In 1990, eight of the sixteen audio episodes released by APF Records were converted into radio dramas and broadcast on BBC Radio 5.[197] The success of the radio series inspired the BBC to acquire the rights to the TV episodes from ITC, and Thunderbirds was networked (transmitted in all regions simultaneously) for the first time in the UK on BBC 2 from September 1991.[198][199]

Since the end of the first network run, which achieved average viewing figures of more than six million,[72][200] the BBC has repeated the series six times: between 1992 and 1993 (Series One only), 1994 and 1995 (nine episodes only), and 2000 and 2001 (remastered by Carlton), and in 2003, 2005 and 2006.[201][202] Other channels that have shown repeats include UK Gold (1994–95), Bravo (1996–97), Cartoon Network (2001–02), Boomerang (2001–03) and Syfy (2009).[203][204] In Scotland, the BBC broadcast a Gaelic dub, Tairnearan Tar As ("Thunderbirds Are Go") in the early 1990s.[205]

Prior to its UK debut, Thunderbirds was distributed to 30 other countries, including the United States, Canada, Australia and Japan; pre-sales revenue totalled £350,000 (approximately £6 million today).[68][80] In the year following the series' first appearance, the number of countries increased to 66.[5] In Japan, where it was first broadcast by NHK, Thunderbirds attracted a considerable fan following and influenced series such as Ultraman, Mighty Jack and Himitsu Sentai Gorenger.[5][206][207][208] The two-part format started first-run syndication in the US, to modest success, in 1968.[36][77] Other overseas broadcasters have included TechTV and Family Room HD (US),[209][210] BBC Kids and YTV (Canada), Nine Network and Foxtel (Australia),[211] TV3 (New Zealand), MediaCorp TV12 Kids Central (Singapore) and RTÉ Two (Republic of Ireland).[212][213]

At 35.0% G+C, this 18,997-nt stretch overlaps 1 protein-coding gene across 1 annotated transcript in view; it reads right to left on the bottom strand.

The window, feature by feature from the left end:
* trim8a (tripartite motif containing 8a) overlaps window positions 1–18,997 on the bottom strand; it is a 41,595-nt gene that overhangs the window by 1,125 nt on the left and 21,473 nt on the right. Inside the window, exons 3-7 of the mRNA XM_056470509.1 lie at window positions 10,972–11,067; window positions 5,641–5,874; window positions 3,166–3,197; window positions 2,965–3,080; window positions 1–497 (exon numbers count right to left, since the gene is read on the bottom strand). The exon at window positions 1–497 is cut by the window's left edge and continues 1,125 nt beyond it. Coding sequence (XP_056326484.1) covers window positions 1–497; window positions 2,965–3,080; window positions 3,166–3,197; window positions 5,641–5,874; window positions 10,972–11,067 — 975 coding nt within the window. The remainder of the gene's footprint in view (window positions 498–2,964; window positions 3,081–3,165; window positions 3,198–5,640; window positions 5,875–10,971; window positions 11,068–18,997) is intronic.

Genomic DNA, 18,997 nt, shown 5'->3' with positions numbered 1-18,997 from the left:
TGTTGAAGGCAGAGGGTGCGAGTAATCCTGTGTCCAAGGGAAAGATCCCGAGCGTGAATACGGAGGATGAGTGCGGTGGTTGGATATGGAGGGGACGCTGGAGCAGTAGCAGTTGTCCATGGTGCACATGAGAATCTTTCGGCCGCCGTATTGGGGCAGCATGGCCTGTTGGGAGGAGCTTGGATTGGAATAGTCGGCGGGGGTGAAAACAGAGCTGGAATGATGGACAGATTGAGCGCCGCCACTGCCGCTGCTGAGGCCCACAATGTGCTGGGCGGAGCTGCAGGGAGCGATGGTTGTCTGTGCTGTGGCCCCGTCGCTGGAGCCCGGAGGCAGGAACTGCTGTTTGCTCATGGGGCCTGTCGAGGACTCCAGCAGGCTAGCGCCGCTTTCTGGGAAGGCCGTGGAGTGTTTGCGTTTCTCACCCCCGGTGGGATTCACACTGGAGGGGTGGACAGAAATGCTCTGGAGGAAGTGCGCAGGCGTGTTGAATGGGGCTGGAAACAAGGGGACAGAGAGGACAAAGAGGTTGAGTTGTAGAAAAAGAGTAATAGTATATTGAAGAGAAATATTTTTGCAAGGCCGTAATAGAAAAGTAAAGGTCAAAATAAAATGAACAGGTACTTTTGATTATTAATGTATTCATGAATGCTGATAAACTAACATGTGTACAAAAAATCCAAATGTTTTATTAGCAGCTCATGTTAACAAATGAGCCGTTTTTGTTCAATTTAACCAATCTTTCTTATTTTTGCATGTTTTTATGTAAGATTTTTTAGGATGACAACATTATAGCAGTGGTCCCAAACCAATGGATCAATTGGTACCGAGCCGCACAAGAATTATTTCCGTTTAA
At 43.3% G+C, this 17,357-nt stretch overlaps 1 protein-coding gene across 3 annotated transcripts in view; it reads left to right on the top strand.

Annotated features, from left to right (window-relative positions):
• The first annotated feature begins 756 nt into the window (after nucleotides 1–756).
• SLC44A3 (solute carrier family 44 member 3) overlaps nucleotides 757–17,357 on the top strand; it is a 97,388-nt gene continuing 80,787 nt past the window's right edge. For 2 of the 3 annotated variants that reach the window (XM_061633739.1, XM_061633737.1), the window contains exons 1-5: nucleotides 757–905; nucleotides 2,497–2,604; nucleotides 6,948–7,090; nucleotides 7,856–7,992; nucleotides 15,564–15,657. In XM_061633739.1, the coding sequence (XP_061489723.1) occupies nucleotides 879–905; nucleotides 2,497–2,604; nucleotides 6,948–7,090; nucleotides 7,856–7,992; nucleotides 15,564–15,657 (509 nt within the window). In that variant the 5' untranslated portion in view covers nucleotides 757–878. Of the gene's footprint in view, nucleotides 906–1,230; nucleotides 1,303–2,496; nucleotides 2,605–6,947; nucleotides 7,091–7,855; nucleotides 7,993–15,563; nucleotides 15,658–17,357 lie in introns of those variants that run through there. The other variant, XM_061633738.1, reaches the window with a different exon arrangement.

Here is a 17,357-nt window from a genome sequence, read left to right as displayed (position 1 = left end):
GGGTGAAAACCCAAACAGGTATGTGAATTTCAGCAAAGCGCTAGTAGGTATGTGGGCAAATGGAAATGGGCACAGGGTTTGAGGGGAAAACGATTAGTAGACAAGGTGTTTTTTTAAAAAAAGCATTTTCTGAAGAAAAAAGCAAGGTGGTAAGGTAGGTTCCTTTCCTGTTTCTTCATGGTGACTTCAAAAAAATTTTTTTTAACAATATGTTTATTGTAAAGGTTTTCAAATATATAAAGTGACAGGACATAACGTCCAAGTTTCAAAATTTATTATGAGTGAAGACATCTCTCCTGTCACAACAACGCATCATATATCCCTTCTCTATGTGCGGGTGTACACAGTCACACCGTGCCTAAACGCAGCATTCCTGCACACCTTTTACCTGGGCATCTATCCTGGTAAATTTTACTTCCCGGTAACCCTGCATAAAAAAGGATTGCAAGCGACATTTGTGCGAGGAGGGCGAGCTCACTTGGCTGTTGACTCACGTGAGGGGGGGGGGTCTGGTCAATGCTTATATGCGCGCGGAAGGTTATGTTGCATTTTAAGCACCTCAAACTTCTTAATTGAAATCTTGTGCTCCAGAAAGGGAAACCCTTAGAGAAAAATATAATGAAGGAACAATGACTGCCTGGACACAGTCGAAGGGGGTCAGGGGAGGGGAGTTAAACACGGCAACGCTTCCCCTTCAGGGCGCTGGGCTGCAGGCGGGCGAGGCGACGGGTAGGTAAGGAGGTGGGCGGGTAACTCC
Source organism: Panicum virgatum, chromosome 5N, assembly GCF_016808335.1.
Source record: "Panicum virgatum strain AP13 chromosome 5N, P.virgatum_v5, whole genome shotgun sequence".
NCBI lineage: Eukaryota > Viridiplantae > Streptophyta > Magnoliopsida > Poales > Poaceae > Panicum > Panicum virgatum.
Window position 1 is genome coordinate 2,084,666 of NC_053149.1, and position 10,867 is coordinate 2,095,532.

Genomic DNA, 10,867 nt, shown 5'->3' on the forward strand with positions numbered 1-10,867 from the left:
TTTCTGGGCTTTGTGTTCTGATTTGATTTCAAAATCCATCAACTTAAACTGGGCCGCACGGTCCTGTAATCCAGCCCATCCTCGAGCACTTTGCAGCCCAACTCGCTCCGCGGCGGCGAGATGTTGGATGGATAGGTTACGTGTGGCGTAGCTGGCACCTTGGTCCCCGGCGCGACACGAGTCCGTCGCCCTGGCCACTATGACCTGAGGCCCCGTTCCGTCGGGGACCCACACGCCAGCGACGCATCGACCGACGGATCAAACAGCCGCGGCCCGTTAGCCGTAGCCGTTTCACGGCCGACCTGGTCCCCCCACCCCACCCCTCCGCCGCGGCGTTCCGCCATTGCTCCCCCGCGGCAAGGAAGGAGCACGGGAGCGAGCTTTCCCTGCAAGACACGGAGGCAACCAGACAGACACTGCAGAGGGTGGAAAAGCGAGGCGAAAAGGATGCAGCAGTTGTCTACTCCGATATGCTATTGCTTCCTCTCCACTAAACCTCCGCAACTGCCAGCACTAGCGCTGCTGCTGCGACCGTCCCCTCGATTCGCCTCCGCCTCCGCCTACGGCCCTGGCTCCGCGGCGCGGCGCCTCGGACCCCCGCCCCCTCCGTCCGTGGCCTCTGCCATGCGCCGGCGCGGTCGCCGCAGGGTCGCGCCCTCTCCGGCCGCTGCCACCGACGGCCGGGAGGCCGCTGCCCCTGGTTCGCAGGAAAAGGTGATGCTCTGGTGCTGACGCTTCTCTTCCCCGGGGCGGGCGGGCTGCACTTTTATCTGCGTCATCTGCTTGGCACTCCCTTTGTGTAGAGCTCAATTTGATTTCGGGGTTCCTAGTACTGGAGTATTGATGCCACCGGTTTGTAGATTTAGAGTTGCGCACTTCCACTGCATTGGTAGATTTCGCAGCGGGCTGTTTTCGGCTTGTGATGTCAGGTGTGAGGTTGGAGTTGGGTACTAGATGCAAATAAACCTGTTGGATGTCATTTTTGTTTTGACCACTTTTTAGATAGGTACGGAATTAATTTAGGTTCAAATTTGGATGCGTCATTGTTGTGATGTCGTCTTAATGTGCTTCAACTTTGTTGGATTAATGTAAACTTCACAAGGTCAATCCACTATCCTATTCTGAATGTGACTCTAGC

Reception[edit]